UK’s biggest internet companies launch kids online safety push

The UK’s four biggest internet service providers (ISPs) – Virgin Media, Sky, TalkTalk and BT – have combined forces to launch an initiative designed to promote awareness of children’s safety on the internet, dubbed Internet Matters.

Internet Matters
BT, TalkTalk, Virgin Media and Sky combine forces to launch Internet Matters children’s online safety brand.

The ISPs hope the launch of the online portal, which provides tips and resources on internet safety, will help the Internet Matters brand become a “household name” and encourage parents to talk to their children about keeping safe online.

The companies involved have also committed to the ongoing marketing of Internet Matters in communications with existing customers using emails, displaying the logo on bills and having information about the initiative on their websites.

Internet Matters says the four ISPs reach 90 per cent of UK online households, highlighting the potential reach of the brand. A spokesperson suggested to Marketing Week no additional above the line media spend will be committed to the initiative at this stage.

The brand was created in collaboration with London-based brand consultants Venturethree, in response to what the companies say is “a broader government agenda to make internet usage for children safer and more secure”.

ISPs have long been criticised by political parties and children’s campaigners for not doing enough to protect children’s safety online, which has led to the Government urging providers to introduce mandatory filters requiring users to opt-out to view adult content by the end of 2014. But such filtering has been criticised by some industry observers for being heavy handed, with reports noting that the software has blocked access to sex education and domestic abuse charity websites, as well as porn and illegal content.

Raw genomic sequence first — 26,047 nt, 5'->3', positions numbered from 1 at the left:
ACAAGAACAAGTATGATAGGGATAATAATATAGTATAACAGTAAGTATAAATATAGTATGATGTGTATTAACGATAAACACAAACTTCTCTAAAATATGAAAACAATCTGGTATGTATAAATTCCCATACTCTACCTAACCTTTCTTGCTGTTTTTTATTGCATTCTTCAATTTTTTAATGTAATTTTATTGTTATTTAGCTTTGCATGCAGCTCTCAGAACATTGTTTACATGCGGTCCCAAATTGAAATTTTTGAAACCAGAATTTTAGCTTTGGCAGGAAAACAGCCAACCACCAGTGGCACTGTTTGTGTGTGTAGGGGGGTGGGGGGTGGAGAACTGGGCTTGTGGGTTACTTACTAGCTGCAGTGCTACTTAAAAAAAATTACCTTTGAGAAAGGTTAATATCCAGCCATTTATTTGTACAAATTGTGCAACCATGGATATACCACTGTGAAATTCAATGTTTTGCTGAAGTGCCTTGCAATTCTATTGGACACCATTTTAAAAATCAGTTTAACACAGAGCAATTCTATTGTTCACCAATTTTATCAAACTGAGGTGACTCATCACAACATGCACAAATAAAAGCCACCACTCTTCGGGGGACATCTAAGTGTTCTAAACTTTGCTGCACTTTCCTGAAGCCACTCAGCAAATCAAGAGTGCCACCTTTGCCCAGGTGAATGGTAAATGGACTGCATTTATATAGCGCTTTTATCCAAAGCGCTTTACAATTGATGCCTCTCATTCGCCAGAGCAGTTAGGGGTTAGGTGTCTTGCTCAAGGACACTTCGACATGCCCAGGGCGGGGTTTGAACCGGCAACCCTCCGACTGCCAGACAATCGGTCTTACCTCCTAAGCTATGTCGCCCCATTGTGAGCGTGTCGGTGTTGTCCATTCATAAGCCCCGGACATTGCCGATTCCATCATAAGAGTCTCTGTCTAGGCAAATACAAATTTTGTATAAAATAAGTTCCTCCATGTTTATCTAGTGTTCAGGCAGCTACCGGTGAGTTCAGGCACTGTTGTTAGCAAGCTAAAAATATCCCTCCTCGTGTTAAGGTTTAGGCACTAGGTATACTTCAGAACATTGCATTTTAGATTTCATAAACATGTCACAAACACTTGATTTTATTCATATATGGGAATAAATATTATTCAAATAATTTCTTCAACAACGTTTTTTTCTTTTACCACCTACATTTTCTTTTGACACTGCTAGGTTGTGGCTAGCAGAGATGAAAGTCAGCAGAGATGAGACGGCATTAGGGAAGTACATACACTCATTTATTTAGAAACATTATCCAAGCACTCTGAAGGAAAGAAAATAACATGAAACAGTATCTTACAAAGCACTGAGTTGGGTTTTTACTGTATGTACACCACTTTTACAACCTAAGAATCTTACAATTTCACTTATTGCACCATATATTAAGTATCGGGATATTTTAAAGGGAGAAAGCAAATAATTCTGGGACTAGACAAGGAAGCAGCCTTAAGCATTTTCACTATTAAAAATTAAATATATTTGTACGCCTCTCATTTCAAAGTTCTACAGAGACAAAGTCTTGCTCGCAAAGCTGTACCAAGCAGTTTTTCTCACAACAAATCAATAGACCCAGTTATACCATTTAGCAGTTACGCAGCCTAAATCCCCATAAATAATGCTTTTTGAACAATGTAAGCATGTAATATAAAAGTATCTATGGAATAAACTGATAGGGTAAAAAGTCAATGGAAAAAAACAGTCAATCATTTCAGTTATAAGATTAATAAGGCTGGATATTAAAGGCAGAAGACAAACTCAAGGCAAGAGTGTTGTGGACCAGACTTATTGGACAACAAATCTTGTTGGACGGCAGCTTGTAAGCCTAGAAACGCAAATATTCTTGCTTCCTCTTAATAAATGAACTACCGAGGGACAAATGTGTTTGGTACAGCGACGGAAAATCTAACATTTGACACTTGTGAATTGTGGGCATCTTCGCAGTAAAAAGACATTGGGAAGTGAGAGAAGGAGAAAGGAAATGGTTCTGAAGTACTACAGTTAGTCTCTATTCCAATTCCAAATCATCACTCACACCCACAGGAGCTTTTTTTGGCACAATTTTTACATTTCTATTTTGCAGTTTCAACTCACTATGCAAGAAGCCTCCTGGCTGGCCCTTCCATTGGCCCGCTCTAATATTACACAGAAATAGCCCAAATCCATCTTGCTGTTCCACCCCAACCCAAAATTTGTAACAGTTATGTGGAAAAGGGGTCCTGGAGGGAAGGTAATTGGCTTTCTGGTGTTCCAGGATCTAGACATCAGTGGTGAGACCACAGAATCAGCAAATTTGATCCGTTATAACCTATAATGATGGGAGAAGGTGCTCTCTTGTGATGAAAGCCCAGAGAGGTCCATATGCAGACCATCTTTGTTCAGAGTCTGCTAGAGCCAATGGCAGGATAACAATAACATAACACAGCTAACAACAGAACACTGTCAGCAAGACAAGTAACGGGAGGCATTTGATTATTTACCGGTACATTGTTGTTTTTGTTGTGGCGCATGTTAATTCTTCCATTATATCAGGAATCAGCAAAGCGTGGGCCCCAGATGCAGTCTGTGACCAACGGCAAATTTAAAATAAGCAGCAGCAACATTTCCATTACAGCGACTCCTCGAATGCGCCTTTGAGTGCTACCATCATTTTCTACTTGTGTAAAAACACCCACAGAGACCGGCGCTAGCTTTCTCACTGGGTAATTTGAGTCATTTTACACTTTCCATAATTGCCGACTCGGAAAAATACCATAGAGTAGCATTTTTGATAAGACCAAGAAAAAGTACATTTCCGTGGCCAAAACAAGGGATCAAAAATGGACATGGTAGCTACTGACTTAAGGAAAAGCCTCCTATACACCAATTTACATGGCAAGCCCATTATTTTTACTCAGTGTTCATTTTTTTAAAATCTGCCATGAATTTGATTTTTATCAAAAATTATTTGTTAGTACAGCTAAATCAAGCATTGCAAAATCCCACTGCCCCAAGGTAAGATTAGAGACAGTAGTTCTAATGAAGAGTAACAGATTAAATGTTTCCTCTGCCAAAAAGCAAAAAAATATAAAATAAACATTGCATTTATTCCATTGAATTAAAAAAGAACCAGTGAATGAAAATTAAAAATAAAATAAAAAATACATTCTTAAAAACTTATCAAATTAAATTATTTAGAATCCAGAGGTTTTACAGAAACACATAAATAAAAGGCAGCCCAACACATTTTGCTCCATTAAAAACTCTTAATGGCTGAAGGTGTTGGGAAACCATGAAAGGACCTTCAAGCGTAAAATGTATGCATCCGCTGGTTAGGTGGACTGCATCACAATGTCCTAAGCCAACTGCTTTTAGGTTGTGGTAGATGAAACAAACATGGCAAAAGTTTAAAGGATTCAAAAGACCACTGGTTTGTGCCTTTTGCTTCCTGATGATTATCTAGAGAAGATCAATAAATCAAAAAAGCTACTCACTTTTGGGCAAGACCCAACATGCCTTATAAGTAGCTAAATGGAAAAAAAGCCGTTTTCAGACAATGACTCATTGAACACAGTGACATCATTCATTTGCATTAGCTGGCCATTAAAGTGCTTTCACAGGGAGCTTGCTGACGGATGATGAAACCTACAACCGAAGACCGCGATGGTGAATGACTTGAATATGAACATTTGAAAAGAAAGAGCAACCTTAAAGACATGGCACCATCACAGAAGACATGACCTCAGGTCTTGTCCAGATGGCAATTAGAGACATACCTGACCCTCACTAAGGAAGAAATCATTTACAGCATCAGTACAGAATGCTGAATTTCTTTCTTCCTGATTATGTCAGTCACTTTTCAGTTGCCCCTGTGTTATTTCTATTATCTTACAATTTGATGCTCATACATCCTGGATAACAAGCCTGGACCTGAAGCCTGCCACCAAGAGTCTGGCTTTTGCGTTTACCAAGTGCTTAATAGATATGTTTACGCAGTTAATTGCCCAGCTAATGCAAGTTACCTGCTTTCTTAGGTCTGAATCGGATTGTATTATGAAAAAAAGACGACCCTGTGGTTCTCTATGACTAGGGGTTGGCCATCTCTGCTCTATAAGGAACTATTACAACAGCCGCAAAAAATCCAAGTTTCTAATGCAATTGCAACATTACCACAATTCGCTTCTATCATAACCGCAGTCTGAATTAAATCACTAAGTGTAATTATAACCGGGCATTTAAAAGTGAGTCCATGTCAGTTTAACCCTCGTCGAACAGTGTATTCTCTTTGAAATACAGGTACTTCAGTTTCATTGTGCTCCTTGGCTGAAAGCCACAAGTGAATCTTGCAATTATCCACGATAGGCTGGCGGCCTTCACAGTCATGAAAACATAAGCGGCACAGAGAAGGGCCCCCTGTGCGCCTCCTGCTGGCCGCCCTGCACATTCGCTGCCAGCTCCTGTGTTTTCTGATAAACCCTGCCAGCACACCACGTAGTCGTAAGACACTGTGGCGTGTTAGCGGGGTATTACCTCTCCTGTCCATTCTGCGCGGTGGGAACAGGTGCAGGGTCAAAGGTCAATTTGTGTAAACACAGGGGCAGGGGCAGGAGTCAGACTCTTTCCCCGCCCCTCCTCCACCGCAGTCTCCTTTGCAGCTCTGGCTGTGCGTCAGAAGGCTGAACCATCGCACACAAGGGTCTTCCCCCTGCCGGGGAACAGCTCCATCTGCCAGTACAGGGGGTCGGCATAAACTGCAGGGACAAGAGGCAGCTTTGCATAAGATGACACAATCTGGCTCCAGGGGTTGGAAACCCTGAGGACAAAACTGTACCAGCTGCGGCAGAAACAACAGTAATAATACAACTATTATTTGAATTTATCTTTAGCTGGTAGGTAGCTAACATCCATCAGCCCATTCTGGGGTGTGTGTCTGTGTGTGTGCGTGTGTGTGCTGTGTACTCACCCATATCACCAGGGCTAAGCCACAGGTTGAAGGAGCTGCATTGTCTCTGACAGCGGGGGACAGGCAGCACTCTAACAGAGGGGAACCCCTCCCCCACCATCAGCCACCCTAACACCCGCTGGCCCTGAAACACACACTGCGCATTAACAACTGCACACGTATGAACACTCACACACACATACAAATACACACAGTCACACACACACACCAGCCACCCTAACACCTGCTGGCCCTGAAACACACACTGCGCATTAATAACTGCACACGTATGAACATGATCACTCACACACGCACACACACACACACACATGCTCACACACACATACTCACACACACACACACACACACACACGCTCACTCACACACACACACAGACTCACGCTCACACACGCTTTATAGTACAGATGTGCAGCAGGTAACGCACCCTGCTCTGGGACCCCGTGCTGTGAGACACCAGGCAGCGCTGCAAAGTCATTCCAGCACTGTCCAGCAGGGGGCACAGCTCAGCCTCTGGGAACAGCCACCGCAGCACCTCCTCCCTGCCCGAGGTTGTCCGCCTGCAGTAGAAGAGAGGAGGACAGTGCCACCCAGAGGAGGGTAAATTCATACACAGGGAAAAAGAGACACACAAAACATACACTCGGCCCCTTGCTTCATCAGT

Internet Matters is not the first cross-industry initiative developed to promote children’s safety online.

In 2011 Mother’s Union chief executive Reg Bailey delivered an independent review of the ”commercialisation and sexualisation of childhood” to the Government. The report’s recommendations led to the launch of the Parent Port website – created by the Advertising Standards Authority, Ofcom, BBC Trust and the Press Complaints Commission – where consumers can post complaints about inappropriate content, ads and products. 

Bailey told Marketing Week the launch of Internet Matters is a “good step in the right direction” in working to protect the safety of children online, adding that he expects more communications in this area from ISPs in the coming months.

“In branding terms it does not do any ISP any good if they fail to take adequate care of children online. I think we need to recognise this [launch] is part of a wider approach by ISPs in this area and I have been pleased with the steps they are taking [in the area of content filtering, for example,],” he said.

Separate from Parent Port, Disney launched a £3m international marketing campaign in partnership with internet safety groups across the EMEA region offering parents and children tips on staying safe online. 

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